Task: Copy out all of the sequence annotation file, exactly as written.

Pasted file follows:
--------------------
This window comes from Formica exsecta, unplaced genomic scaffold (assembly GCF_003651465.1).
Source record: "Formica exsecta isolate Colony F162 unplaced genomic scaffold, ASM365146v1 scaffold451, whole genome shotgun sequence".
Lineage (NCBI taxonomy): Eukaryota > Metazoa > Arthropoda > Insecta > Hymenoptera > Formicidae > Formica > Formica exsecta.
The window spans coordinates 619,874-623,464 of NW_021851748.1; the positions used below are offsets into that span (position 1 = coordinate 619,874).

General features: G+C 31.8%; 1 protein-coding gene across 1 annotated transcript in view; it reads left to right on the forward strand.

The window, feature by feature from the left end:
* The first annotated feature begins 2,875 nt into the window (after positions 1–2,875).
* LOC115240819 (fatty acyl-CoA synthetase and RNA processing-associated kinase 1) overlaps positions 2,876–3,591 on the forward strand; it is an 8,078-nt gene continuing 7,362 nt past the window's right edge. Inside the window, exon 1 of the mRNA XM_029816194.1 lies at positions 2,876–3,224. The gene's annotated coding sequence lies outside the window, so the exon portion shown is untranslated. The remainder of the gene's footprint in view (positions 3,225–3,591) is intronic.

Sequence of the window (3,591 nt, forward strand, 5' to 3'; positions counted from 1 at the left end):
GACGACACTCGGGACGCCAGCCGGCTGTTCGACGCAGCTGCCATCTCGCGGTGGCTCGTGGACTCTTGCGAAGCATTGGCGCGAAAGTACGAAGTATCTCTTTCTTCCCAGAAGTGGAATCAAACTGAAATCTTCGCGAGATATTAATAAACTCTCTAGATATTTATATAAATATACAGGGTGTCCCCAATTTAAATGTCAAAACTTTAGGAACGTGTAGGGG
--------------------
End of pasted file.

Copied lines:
This window comes from Formica exsecta, unplaced genomic scaffold (assembly GCF_003651465.1).
Source record: "Formica exsecta isolate Colony F162 unplaced genomic scaffold, ASM365146v1 scaffold451, whole genome shotgun sequence".
Lineage (NCBI taxonomy): Eukaryota > Metazoa > Arthropoda > Insecta > Hymenoptera > Formicidae > Formica > Formica exsecta.
The window spans coordinates 619,874-623,464 of NW_021851748.1; the positions used below are offsets into that span (position 1 = coordinate 619,874).

General features: G+C 31.8%; 1 protein-coding gene across 1 annotated transcript in view; it reads left to right on the forward strand.

The window, feature by feature from the left end:
* The first annotated feature begins 2,875 nt into the window (after positions 1–2,875).
* LOC115240819 (fatty acyl-CoA synthetase and RNA processing-associated kinase 1) overlaps positions 2,876–3,591 on the forward strand; it is an 8,078-nt gene continuing 7,362 nt past the window's right edge. Inside the window, exon 1 of the mRNA XM_029816194.1 lies at positions 2,876–3,224. The gene's annotated coding sequence lies outside the window, so the exon portion shown is untranslated. The remainder of the gene's footprint in view (positions 3,225–3,591) is intronic.

Sequence of the window (3,591 nt, forward strand, 5' to 3'; positions counted from 1 at the left end):
GACGACACTCGGGACGCCAGCCGGCTGTTCGACGCAGCTGCCATCTCGCGGTGGCTCGTGGACTCTTGCGAAGCATTGGCGCGAAAGTACGAAGTATCTCTTTCTTCCCAGAAGTGGAATCAAACTGAAATCTTCGCGAGATATTAATAAACTCTCTAGATATTTATATAAATATACAGGGTGTCCCCAATTTAAATGTCAAAACTTTAGGAACGTGTAGGGG